This rationale may have significant implications beyond the antitrust arena, as the Court of Appeals more broadly reaffirmed that “[t]he established presumption is, of course, against the extra-territorial operation of New York law.” For example, the potential impact on securities claims under state common law is particularly notable. In the wake of the United States Supreme Court’s decision in Morrison v. National Australia Bank, which held that Section 10(b) of the Securities Exchange Act applies only to domestic securities transactions (see our memo here), a number of plaintiffs have attempted to invoke state common law to recover losses on extraterritorial transactions. One potential obstacle to such state-law suits appeared to have been removed late last year, when the Court of Appeals, in Assured Guaranty (UK) Ltd. v. J.P. Morgan Investment Management, rejected a line of lower-court and federal precedents that had held common-law securities actions preempted by New York’s securities statute, the Martin Act (see our memo here).
In its 2010 decision in Morrison v. National Australia Bank, 130 S. Ct. 2869 (2010), the Supreme Court addressed whether Section 10(b) of the Securities Exchange Act applies to a securities transaction involving foreign investors, foreign issuers and/or securities traded on foreign exchanges. The Morrison decision curtailed the extraterritorial application of the federal securities laws by holding that Section 10(b) applies only to (a) transactions in securities listed on domestic exchanges or (b) domestic transactions in other securities.
In Absolute Activist Value Master Fund Ltd. v. Ficeto, et al., Docket No. 11-0221-cv (2d Cir. Mar. 1, 2012), the Second Circuit addressed for the first time what constitutes a “domestic transaction” in securities not listed on a U.S. exchange. The Court held that, to establish a domestic transaction in securities not listed on a U.S. exchange, plaintiffs must allege facts plausibly showing either that irrevocable liability was incurred or that title was transferred within the United States.
Plaintiffs in Absolute Activist were nine Cayman Island hedge funds (the “Funds”) that had engaged Absolute Capital Management Holdings (“ACM”) to act as their investment manager. Plaintiffs alleged in their complaint that the ACM management defendants engaged in a variation of a pump-and-dump scheme. Specifically, defendants were alleged to have caused the Funds to purchase billions of shares of U.S. penny stocks issued by thinly capitalized U.S. companies – stocks that defendants themselves also owned – and then to have traded those stocks among the Funds in a way that artificially drove up the share value. Defendants thereby were alleged to have profited both from the fees generated through the fraudulent trading activity and the profits they earned when they sold their shares of the penny stocks at a profit to the Funds.
American securities law is at an important crossroads, and the direction it takes will affect investors well into the future. For decades, federal securities law protected U.S. domiciled and citizen investors against fraud affecting the securities they purchased, even if purchased on foreign markets. Under the longstanding conduct and effects tests, the antifraud provisions of U.S. securities law covered all conduct that injured American investors. Fraudsters could not escape a private right of action for securities fraud by consummating a transaction abroad.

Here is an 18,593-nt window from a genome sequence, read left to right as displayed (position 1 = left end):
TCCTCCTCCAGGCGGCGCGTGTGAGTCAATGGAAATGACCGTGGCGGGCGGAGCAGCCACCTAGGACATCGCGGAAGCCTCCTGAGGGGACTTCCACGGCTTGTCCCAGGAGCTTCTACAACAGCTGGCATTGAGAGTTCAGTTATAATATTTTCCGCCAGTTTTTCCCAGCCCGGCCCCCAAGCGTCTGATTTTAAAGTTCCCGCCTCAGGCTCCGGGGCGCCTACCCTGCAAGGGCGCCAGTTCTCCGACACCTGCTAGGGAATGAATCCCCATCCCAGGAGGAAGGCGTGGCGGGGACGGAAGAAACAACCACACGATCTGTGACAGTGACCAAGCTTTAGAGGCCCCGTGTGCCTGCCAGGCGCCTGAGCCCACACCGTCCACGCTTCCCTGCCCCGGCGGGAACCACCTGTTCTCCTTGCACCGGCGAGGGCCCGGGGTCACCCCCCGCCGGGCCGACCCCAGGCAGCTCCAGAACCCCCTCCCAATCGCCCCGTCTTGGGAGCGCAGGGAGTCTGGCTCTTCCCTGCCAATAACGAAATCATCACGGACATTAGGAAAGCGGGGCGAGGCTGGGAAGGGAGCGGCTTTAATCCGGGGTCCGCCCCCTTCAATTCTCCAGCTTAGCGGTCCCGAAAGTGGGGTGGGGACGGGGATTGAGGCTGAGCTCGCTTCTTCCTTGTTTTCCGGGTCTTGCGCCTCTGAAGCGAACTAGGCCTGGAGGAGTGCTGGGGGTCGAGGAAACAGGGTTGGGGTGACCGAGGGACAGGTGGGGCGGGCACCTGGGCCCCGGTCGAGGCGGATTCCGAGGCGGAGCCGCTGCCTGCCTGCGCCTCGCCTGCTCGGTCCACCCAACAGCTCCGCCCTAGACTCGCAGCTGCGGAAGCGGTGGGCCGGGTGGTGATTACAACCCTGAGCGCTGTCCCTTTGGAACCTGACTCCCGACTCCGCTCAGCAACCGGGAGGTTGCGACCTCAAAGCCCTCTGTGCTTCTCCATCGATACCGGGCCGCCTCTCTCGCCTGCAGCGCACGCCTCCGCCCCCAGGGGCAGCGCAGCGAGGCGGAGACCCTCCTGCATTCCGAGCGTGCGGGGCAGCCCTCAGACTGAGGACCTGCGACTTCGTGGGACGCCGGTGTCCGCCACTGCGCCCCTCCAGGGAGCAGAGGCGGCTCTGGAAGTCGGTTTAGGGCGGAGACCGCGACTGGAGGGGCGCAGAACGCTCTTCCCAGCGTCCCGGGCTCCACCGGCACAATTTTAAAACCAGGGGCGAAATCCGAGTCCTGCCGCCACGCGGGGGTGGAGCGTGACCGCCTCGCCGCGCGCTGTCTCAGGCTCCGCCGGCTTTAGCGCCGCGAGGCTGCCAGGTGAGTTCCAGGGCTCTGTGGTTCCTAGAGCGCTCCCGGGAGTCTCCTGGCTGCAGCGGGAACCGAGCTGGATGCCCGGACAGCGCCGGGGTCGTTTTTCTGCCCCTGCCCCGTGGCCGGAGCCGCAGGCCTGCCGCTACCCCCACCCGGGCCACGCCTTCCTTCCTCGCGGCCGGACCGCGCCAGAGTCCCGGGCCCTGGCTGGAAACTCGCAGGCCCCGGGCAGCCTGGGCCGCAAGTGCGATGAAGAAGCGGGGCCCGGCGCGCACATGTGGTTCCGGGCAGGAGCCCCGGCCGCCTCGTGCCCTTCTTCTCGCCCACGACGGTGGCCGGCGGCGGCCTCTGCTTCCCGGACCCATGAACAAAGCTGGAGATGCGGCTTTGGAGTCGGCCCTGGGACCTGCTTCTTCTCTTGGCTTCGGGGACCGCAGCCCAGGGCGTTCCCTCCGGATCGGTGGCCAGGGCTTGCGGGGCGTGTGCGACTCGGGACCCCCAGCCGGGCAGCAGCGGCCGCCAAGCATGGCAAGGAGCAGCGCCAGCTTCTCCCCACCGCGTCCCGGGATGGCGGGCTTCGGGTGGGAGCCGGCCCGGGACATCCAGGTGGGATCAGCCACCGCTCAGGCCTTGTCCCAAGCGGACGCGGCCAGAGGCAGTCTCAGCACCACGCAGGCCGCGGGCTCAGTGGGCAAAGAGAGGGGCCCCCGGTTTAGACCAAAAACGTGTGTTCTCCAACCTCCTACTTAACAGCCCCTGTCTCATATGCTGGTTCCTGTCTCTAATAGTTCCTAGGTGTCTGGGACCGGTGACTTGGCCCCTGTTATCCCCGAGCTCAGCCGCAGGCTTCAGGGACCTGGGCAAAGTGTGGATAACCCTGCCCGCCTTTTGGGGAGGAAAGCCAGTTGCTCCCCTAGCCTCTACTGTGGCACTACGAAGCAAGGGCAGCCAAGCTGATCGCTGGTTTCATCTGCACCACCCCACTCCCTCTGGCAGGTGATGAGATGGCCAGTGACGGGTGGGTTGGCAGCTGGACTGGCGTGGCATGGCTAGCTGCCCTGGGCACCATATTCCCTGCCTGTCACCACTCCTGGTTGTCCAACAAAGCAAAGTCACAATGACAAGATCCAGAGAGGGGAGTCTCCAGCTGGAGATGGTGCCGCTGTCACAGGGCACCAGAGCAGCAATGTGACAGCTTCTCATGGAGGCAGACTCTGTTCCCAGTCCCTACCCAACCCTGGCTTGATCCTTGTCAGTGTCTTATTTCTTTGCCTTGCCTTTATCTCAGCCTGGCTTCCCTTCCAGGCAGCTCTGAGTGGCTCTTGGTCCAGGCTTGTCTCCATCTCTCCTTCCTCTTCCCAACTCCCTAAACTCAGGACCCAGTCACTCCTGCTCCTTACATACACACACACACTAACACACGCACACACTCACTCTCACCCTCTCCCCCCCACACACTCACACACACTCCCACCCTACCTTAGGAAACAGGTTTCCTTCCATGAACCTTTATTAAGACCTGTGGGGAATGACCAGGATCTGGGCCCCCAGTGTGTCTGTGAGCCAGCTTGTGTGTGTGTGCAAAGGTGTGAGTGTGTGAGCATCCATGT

The U.S. Supreme Court’s June 2010 ruling in Morrison v. National Australia Bank  changed the landscape for U.S. investors. In Morrison—a dispute about the territorial reach of the antifraud provisions of U.S. securities law—the Supreme Court rejected four decades of federal court jurisprudence applying the conduct and effects tests and adopted a new rule that focuses narrowly on the location where securities were purchased and sold. Under prior law, if the fraud involved conduct in the United States or had an effect in the United States, victims had a private right to bring suit. Under Morrison’s new test, so long as the fraud relates to securities that trade only on foreign exchanges or other foreign platforms, no amount of harm to American investors triggers the antifraud protection of U.S. securities law, even if investors submitted their orders from the United States.
Recently, the Amsterdam Court of Appeal issued an important decision in the Converium case with implications for class action suits in the United States and internationally. The decision authorizes the use of the Dutch collective-settlement statute to settle disputes on a classwide, opt-out basis. Given that the U.S. Supreme Court’s decision in Morrison v. National Australian Bank significantly limited the extent to which claims by foreign investors can be settled in United States securities cases, the Amsterdam Court of Appeal’s decision is significant because it provides a practical mechanism for structuring global securities class action settlements through the use of the Dutch statute in concert with U.S. proceedings, particularly in cases involving a large number of European investors.
Recent and Upcoming Supreme Court Decisions
In 2011, the Supreme Court decided three significant securities cases: Matrixx Initiatives, Inc. v. Siracusano 131 S. Ct. 1309 (2011), regarding statistical significance in the context of securities fraud; Erica P. John Fund, Inc. v. Halliburton Co. 131 S. Ct. 2179 (2011), addressing the relationship between loss causation and class certification; and Janus Capital Group, Inc. v. First Derivative Traders 131 S. Ct. 2296, 2305 (2011), construing the phrase “to make” under the SEC’s Rule 10b-5. Coming up in the term that began in October 2011, the Court will decide Credit Suisse Securities v. Simmonds, to clarify the two-year statute of limitations under Section 16(b) of the Securities Exchange Act.
In our paper, Cross Border Shareholder Class Actions Before and After Morrison, we conduct an empirical inquiry into the effect of the Supreme Court’s 2010 decision in Morrison v. National Australia Bank on the competitiveness of US markets as a venue for listings by foreign issuers and trading in cross-listed stocks. Passed in the wake of Morrison, the Dodd-Frank Act requires that the SEC inform Congress about the merits of creating a new extraterritorial private right of action. We provide input into the debate by using data on 329 shareholder class actions filed against foreign companies and discussing the effects of such a right on the competitiveness of U.S. capital markets.
We conclude that foreign companies’ expected litigation costs should fall after Morrison, because investors who purchased their shares on overseas exchanges will be excluded from classes. By reducing expected litigation costs, Morrison eases a deterrent to US listing by foreign issuers and thereby makes the US a more competitive venue for cross-listings, as well as for the volume in the cross-listed stocks. We submitted our paper to the SEC as part of its public comment process, and have posted it on SSRN.